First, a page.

Mendel’s Results In the F 1 generation, the white allele was hidden by the purple “dominant” allele In the F 2 generation, 1/4 of the offspring wound up with two copies of the white allele, thus they were white Mendel termed this discovery “The Law of Dominance”
Mendel’s First Law: The Law of Dominance If only one of the genes in a pair is expressed, it is called the dominant allele The gene which is present but not expressed is called the recessive allele Recessive alleles may be hidden and not shown for many generations When two copies of a recessive allele are present then the recessive trait will show
Mendel’s 2 nd Law-The Law of Segregation The two alleles for each character segregate (separate) during gamete production
Mendel’s 2 nd Law-The Law of Segregation
Mendel’s 3 rd Law-The Law of Independent Assortment When Mendel crossed peas and looked at two different traits, he discovered that the traits assorted independently In other words, if he was looking at the height of the plants and the color of the flowers, all four possible combinations of height and flower color were produced: Tall Purple Tall white Dwarf Purple Dwarf white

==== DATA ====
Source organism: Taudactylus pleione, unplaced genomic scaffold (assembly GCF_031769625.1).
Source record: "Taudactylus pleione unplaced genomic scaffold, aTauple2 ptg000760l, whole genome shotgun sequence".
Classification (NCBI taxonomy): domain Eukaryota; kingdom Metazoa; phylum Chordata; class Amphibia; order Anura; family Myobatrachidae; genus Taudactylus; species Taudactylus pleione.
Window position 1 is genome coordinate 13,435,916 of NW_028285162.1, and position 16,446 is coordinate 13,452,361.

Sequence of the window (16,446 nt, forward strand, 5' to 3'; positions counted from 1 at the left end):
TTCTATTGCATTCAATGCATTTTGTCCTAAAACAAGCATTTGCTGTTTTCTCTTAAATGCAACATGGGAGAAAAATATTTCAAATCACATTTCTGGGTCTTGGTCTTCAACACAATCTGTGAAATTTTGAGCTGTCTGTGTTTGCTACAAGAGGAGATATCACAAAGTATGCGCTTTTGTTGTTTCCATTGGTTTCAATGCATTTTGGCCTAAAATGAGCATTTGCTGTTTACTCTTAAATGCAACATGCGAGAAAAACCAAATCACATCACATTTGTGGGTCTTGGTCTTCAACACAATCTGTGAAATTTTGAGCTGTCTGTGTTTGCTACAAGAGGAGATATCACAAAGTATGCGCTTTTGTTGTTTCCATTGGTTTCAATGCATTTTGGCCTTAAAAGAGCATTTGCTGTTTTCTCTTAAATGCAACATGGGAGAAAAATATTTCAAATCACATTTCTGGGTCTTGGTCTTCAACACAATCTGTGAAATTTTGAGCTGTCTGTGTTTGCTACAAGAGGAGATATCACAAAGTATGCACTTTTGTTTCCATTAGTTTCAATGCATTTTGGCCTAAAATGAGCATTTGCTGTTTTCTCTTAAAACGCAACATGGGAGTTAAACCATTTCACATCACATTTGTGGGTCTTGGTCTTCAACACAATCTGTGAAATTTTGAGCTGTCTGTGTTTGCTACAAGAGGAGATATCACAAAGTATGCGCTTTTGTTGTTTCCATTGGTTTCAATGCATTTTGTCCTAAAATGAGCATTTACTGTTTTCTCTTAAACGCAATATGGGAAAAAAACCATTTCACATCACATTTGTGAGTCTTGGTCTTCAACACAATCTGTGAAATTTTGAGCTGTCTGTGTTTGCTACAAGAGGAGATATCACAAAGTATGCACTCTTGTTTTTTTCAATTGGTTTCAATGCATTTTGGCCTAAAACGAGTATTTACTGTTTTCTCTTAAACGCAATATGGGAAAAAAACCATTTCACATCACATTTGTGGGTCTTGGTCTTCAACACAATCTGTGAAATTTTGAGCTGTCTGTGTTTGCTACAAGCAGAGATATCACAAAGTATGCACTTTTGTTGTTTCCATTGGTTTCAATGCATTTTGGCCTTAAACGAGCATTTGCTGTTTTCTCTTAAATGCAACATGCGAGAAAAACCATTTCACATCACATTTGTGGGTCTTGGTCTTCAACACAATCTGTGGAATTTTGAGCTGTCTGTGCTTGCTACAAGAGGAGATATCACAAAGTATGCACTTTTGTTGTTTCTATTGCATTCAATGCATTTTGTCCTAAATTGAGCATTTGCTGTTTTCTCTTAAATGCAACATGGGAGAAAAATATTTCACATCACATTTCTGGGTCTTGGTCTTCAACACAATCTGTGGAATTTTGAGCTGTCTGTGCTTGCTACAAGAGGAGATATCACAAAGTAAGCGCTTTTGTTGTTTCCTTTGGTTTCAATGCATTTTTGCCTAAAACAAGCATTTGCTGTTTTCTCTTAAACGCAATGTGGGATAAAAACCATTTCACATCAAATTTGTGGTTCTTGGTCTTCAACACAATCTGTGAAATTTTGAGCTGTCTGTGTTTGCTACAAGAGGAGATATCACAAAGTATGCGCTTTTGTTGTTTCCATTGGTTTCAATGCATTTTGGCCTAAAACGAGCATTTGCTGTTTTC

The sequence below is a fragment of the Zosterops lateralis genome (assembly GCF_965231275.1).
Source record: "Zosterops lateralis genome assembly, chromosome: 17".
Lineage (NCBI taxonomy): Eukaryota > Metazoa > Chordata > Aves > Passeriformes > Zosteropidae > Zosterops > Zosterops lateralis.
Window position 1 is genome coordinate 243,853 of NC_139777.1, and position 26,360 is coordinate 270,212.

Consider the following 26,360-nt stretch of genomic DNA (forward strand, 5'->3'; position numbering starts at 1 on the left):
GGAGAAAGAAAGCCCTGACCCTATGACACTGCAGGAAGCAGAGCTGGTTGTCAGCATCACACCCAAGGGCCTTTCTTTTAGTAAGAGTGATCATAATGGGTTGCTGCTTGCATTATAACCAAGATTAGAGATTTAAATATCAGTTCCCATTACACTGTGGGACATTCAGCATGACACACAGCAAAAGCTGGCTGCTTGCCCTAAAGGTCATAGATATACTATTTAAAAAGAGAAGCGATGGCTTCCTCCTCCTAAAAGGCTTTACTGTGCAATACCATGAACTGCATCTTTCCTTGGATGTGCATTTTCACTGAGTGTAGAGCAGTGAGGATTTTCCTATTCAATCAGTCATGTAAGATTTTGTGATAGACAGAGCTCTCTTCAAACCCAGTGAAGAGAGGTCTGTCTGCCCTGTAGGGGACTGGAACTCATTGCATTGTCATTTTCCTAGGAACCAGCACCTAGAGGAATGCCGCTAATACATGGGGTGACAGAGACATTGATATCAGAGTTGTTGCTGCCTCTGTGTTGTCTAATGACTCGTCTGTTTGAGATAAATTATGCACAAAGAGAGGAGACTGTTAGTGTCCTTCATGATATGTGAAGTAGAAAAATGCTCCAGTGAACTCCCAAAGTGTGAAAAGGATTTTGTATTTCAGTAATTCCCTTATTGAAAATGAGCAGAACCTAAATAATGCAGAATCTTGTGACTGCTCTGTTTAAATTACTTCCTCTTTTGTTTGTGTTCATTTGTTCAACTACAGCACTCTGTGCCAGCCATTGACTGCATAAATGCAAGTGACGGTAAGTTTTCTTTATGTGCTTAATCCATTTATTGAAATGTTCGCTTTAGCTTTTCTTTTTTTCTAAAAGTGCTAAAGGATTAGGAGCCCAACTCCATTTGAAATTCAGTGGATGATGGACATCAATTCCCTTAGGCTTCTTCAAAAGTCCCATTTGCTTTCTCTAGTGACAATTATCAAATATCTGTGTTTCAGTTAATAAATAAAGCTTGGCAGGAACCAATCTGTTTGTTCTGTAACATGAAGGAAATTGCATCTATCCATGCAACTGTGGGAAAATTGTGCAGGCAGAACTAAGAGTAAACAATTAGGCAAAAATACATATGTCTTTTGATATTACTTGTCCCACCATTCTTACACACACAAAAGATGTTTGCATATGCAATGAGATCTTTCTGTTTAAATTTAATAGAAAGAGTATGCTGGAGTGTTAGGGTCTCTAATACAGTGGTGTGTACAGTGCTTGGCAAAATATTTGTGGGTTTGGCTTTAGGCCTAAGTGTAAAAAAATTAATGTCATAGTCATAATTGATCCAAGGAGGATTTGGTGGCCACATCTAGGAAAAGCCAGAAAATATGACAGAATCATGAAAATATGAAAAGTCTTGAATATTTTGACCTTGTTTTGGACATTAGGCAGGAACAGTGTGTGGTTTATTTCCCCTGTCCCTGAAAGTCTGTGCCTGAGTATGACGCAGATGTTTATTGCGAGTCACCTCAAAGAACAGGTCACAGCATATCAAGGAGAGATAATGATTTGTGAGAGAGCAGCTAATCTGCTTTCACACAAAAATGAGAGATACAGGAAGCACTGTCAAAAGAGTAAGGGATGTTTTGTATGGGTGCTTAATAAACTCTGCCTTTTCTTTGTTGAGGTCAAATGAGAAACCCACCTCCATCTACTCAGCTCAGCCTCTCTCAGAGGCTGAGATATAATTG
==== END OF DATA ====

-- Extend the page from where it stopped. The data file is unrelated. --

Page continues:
Mendel’s 3 rd Law-The Law of Independent Assortment • As long as genes are on different chromosomes, they will assort independently • This meant that a seed’s color did not depend on its shape, nor did height of the plant affect the flower color
Mendelian Genetics Vocabulary Character –heritable feature Trait – each variant for a character Dominant Allele: a gene that exerts it’s full effect no matter what effect it’s allelic partner may have. The dominant allele is represented by a capitalized letter (ex. T=tall)
Mendelian Genetics Vocabulary Recessive Allele: a gene that is masked by the dominant allele The recessive allele is represented by the same letter but lower case (ex. t=short) Remember: Diploid organisms have 2 copies of every gene, therefore they have 2 alleles for a specific trait
Mendelian Genetics Vocabulary Homozygous: an organism that contains identical alleles (ex. TT or tt) Also called pure-bred R R Homozygous parents can only pass one form of an allele to their offspring. R R
Mendelian Genetics Vocabulary Heterozygous: an organism that contains two different alleles (ex. Tt) Also called hybrid Heterozygous parents can pass either of two forms of an allele to their offspring.